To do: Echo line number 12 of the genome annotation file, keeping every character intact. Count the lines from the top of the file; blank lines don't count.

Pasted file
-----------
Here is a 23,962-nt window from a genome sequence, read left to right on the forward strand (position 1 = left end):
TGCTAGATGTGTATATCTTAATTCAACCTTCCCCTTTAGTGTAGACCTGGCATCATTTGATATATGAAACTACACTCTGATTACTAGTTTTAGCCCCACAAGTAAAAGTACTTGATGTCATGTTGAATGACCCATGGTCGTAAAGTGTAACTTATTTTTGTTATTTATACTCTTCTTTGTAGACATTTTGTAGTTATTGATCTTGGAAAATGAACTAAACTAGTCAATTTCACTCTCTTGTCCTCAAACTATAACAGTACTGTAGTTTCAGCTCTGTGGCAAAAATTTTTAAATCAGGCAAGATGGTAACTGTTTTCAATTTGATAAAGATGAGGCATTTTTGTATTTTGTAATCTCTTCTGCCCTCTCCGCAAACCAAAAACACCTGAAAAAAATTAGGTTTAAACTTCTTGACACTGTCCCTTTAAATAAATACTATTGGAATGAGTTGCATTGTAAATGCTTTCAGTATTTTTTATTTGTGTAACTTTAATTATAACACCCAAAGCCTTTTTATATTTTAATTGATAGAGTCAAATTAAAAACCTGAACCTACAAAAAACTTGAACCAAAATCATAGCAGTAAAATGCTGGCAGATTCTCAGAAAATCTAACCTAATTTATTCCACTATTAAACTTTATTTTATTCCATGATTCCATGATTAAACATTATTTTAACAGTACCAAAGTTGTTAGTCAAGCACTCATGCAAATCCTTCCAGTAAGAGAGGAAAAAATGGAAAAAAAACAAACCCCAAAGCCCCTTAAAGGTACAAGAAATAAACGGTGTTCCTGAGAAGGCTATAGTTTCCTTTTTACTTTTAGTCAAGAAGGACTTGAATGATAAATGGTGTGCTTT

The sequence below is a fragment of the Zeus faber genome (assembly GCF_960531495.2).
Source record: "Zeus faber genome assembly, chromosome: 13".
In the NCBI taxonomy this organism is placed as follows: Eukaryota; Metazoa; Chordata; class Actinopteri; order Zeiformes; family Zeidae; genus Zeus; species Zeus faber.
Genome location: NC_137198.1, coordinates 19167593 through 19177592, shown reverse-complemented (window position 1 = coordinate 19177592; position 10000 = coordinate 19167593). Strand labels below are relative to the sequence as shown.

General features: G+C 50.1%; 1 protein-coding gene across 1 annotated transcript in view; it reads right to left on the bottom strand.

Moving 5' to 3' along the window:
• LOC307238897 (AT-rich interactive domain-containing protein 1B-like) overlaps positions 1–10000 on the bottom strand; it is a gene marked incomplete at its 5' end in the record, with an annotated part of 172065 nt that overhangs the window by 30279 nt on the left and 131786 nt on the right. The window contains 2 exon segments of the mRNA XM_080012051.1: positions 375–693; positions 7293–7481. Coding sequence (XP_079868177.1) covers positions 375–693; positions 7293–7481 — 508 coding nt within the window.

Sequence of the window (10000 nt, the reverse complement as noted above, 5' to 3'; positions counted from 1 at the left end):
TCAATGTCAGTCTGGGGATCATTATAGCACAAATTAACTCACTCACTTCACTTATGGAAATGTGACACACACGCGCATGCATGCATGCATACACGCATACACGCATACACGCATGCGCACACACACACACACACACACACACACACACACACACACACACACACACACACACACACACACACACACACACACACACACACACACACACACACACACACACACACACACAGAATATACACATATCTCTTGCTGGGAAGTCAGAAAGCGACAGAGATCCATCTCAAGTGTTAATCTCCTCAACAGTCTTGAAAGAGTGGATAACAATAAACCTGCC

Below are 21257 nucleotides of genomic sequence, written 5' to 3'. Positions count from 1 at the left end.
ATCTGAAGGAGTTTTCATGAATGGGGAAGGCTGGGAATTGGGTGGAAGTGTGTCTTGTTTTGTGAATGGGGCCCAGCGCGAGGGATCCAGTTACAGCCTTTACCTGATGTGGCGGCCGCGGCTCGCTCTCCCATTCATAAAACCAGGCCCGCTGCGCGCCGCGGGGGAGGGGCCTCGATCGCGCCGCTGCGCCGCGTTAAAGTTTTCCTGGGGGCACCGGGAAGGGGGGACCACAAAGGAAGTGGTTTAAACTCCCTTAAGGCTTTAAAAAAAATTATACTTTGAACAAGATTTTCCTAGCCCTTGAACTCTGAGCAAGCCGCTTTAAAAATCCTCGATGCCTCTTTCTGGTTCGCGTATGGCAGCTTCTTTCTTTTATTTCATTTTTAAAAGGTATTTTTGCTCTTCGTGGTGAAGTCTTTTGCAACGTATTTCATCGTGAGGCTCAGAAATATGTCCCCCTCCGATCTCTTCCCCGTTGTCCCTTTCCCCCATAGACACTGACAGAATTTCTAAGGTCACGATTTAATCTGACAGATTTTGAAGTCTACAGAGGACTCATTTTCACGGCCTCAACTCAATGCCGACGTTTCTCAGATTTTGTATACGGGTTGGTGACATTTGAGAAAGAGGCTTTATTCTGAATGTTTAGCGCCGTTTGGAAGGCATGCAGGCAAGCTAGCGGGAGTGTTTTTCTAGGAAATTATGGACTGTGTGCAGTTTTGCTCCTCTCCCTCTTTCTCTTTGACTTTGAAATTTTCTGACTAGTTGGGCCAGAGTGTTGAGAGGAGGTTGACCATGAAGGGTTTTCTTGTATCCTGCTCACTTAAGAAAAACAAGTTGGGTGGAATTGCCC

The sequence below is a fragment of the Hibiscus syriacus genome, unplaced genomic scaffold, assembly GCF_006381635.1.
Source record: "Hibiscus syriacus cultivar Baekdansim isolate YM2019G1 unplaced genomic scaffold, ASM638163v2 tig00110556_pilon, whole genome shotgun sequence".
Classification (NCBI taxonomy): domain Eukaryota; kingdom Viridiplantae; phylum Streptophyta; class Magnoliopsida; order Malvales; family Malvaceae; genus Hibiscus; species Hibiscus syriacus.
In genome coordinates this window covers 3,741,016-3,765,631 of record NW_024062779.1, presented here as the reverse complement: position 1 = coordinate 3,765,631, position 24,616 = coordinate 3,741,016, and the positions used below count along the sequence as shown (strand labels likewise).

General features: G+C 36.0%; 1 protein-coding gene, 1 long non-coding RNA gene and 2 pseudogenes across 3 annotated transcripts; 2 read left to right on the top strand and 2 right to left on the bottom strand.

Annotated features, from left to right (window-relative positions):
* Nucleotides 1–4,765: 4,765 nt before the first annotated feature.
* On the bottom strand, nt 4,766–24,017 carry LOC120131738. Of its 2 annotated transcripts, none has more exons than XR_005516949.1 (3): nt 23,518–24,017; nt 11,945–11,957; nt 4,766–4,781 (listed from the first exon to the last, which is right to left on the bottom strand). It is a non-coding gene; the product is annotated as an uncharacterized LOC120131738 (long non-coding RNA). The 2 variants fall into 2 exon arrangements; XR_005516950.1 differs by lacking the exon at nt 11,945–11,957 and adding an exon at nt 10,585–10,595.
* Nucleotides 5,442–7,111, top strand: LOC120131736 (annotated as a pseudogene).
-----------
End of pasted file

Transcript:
Below are 21257 nucleotides of genomic sequence, written 5' to 3'. Positions count from 1 at the left end.